Efficient drug development
Healthy Living & Work

Organ-on-a-Chip offers more accurate preclinical studies

How can we accelerate and improve drug development? By improving the methodologies we use along the way. While animal- or cell-based studies are currently the standard for preclinical trials, they are simply not effective enough. After all, clinical trials often fail because preclinical trials didn’t provide enough insight. TNO’s Organ-on-a-Chip (OoaC) technologies offer a better solution. We use human cells or tissue for faster, more accurate results.

Fewer animals, more humans

Pharma and biotech companies understand the limitations of animal testing. Although they can provide initial indications of drug interactions or efficacy, clinical results often do not match the results obtained from preclinical studies. With ethical questions related to animal testing driving the industry to search for better solutions, OoaC can be a viable alternative. It accurately mimics human organ functionalities to predict absorption, distribution, metabolism and excretion (ADME) and/or efficacy of medical compounds in preclinical phase, and moreover provide deeper insights into how interventions can impact human health.

Watch the recording of the webinar: Organ on a chip

On the 9th of March we shared the latest developments on our Organ on a chip programme. Check out therecording below and the Q&A with 13 questions. (pdf)

Modelling human systems

TNO has translational preclinical modelling platforms for a variety of human organs. The two most robust are Liver-on-a-Chip (LoaC) (pdf) and Gut-on-a-Chip (GoaC) (pdf). Because of TNO’s extensive knowledge about the mechanisms and underlying biology of these two systems, we focused our initial OoaC research on them.

LoaC is available to study the effect of intervention on a variety of liver diseases. And GoaC offers deeper insight into the complex workings of the human gut. Both platforms can offer medium- to high-throughput investigation of compound variations and relevant variables in effective interventions in the liver and gut.

TNO also uncovered the keys to modelling other organs, such as kidneys, lungs and skin. The next step will be to combine these technologies in a microfluidic system that models the entire ADME process from start to finish.

Biology at its core

The key to OoaC’s success and accuracy is TNO’s focus on biology. Our extensive knowledge about the workings of the human body helps us focus our solutions on the biological mechanisms that matter most. By putting biology first, we can develop technology that addresses those specific mechanisms. This results in directly applicable technology that is effective and fit-for-purpose. We collect robust data that are analysed based on histology, biochemistry and other underlying biological systems. We apply our expertise to make sense of the data and offer useable insights that lead to faster, more accurate development.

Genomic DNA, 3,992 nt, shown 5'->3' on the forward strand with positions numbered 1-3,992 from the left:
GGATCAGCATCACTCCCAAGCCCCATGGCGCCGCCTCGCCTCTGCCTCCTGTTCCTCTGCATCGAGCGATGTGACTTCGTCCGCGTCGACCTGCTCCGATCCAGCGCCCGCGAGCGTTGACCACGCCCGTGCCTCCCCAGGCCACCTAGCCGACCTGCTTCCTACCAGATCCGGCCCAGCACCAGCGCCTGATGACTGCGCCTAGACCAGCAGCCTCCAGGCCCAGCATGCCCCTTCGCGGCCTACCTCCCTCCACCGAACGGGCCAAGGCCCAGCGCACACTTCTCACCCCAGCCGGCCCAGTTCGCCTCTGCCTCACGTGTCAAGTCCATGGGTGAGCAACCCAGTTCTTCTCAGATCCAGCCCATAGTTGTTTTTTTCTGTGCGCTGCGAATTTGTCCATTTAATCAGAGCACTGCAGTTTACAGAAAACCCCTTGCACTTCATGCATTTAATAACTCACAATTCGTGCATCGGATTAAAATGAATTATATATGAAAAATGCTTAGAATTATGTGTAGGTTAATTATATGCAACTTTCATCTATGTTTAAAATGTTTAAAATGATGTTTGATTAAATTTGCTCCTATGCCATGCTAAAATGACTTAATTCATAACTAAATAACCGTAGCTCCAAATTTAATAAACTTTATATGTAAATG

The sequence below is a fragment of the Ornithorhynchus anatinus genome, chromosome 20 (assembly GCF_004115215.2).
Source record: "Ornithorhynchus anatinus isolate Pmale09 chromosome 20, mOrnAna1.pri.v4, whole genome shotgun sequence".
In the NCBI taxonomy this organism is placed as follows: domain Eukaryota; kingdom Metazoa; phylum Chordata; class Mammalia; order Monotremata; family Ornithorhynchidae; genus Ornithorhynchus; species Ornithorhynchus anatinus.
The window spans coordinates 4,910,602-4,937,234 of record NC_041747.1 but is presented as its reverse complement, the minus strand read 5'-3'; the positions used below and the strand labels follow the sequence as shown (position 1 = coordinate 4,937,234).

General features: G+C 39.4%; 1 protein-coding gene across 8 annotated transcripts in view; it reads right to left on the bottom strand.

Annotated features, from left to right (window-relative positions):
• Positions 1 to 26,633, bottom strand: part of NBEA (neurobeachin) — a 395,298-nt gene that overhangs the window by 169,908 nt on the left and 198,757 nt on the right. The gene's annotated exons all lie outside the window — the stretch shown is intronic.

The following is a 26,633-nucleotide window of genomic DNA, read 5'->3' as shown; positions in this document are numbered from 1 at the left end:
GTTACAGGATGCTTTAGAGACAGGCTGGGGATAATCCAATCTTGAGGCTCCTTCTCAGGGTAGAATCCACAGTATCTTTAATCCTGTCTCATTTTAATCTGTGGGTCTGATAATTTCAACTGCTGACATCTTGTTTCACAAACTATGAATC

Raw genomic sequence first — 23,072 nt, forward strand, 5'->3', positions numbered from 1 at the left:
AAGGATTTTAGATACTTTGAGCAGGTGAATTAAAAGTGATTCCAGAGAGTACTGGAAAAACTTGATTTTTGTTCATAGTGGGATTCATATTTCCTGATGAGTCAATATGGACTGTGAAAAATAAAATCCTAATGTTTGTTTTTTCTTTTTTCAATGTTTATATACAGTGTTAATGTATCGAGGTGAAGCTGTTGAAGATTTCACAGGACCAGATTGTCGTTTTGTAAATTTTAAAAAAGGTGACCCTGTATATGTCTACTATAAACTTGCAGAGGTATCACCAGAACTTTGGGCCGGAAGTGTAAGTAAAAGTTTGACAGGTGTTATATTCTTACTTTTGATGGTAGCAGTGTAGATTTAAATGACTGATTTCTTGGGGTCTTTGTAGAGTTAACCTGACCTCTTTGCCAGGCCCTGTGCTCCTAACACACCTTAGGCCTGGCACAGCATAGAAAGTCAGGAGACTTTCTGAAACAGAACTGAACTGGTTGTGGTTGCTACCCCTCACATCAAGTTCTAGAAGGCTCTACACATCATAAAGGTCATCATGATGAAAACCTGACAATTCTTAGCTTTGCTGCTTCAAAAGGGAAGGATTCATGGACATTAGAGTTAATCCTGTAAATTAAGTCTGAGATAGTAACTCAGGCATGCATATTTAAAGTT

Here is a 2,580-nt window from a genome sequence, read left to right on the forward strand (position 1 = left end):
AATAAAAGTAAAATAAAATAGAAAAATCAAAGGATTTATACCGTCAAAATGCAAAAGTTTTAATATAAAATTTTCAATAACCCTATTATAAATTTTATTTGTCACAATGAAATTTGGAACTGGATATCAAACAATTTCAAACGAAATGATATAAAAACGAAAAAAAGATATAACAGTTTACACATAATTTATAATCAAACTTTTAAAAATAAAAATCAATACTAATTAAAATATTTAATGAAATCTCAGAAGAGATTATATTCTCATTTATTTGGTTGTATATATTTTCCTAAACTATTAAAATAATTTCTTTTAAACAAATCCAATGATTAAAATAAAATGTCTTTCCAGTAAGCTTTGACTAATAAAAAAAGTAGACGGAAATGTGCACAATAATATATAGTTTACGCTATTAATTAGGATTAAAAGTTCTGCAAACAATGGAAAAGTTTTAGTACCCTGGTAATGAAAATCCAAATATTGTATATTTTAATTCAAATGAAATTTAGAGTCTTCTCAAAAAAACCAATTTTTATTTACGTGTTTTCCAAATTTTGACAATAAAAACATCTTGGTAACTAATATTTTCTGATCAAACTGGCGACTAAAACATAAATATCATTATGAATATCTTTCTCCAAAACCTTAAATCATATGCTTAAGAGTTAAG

The road towards personalised medicine

Today, our OoaC technologies enable faster, more effective predictive models of the effect of medical interventions. This can help stratify and streamline clinical trials and accelerate drug efficacy studies. OoaC technologies can also offer realistic steps towards personalised medicine and population-specific interventions. By utilising human tissue, advanced disease induction capabilities and stem-cell-based organoids, TNO aims to help developers more swiftly and accurately mimic the conditions their compounds are intended to address, and also identify the variables that may cause non-responsiveness in certain patient populations.

Find out more

Want to accelerate your drug development? TNO is offering its OoaC technologies on a fee-for-service basis, but is also interested in partnering with stakeholders to further develop the technology. Because the only way to reduce the use of animal models and accelerate development is to offer a better way. With OoaC, that way is clear.

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11 resultaten, getoond 1 t/m 5

Time setters: reduce long waits for new medication with AMS

10 August 2023

In this episode, we talk to time setter Wouter Vaes, researcher in microdosing and microtracer studies, about using AMS technology to speed up the development time of new drugs by years.

Ex vivo organ perfusion provides accurate drug development data

14 March 2023

TNO uses ex vivo normothermic organ perfusion to more accurately determine ADME processes for specific compounds and accelerate drug development.

TNO helps accelerate drug development through insight

14 November 2022

To find the most effective interventions for complex metabolic diseases, we must first understand the dynamics of disease onset and progression. Only then can key targets and optimal therapeutic windows for more effective treatment be defined. We spoke with Anita van den Hoek, Research Scientist for TNO Metabolic Health, about how TNO helps pharmaceutical companies accelerate drug development through better understanding of disease pathways.

TNO proves method for effective pediatric drug development

14 November 2022

Safe and effective drug dosing for young children come with their own challenges. Up to the age of 18, a child’s metabolism can change significantly. And in the first two years of life, those ontogenic differences can be rapid and dramatic. TNO published its findings from the first drug disposition (mass balance/metabolite profiling) study to conclusively prove that microtracing with accelerator mass spectrometry (AMS) is an effective way to collect clinical data in these young patients. This AMS technology can also be the key to building up more data on drug interventions in pregnant and lactating mothers.

Functional microbiome analysis


TNO has a wide range of available tools to increase understanding of the impact and interaction of the microbiome on human health. Learn more.